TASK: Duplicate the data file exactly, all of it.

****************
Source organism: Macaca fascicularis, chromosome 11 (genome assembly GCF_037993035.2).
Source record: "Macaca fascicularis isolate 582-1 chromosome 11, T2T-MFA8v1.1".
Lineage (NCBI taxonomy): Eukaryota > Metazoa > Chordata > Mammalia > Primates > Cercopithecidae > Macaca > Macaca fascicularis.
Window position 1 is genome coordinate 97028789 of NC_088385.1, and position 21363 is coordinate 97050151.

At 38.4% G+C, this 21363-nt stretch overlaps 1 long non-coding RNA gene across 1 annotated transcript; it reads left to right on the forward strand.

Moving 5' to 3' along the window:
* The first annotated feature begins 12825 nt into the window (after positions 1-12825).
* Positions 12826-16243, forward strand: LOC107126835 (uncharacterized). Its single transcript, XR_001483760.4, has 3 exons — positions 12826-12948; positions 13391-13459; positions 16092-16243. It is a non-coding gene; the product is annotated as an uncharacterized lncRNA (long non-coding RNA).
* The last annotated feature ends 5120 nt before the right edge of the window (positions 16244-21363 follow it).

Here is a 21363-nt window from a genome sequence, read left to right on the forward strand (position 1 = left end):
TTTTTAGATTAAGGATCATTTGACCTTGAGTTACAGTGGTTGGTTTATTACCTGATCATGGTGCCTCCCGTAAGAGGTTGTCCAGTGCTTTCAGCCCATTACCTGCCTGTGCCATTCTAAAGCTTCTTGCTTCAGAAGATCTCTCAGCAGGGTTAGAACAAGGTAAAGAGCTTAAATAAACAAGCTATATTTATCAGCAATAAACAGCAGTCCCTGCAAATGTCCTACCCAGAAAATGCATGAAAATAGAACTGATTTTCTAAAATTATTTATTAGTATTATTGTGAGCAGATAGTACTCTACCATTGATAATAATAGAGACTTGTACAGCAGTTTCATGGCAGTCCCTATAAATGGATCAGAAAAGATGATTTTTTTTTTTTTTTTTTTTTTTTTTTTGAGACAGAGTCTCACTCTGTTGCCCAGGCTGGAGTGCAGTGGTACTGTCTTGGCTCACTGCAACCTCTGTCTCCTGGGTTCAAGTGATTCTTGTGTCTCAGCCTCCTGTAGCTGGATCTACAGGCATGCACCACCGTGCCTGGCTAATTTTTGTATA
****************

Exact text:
Source organism: Macaca fascicularis, chromosome 11 (genome assembly GCF_037993035.2).
Source record: "Macaca fascicularis isolate 582-1 chromosome 11, T2T-MFA8v1.1".
Lineage (NCBI taxonomy): Eukaryota > Metazoa > Chordata > Mammalia > Primates > Cercopithecidae > Macaca > Macaca fascicularis.
Window position 1 is genome coordinate 97028789 of NC_088385.1, and position 21363 is coordinate 97050151.

At 38.4% G+C, this 21363-nt stretch overlaps 1 long non-coding RNA gene across 1 annotated transcript; it reads left to right on the forward strand.

Moving 5' to 3' along the window:
* The first annotated feature begins 12825 nt into the window (after positions 1-12825).
* Positions 12826-16243, forward strand: LOC107126835 (uncharacterized). Its single transcript, XR_001483760.4, has 3 exons — positions 12826-12948; positions 13391-13459; positions 16092-16243. It is a non-coding gene; the product is annotated as an uncharacterized lncRNA (long non-coding RNA).
* The last annotated feature ends 5120 nt before the right edge of the window (positions 16244-21363 follow it).

Here is a 21363-nt window from a genome sequence, read left to right on the forward strand (position 1 = left end):
TTTTTAGATTAAGGATCATTTGACCTTGAGTTACAGTGGTTGGTTTATTACCTGATCATGGTGCCTCCCGTAAGAGGTTGTCCAGTGCTTTCAGCCCATTACCTGCCTGTGCCATTCTAAAGCTTCTTGCTTCAGAAGATCTCTCAGCAGGGTTAGAACAAGGTAAAGAGCTTAAATAAACAAGCTATATTTATCAGCAATAAACAGCAGTCCCTGCAAATGTCCTACCCAGAAAATGCATGAAAATAGAACTGATTTTCTAAAATTATTTATTAGTATTATTGTGAGCAGATAGTACTCTACCATTGATAATAATAGAGACTTGTACAGCAGTTTCATGGCAGTCCCTATAAATGGATCAGAAAAGATGATTTTTTTTTTTTTTTTTTTTTTTTTTTTGAGACAGAGTCTCACTCTGTTGCCCAGGCTGGAGTGCAGTGGTACTGTCTTGGCTCACTGCAACCTCTGTCTCCTGGGTTCAAGTGATTCTTGTGTCTCAGCCTCCTGTAGCTGGATCTACAGGCATGCACCACCGTGCCTGGCTAATTTTTGTATA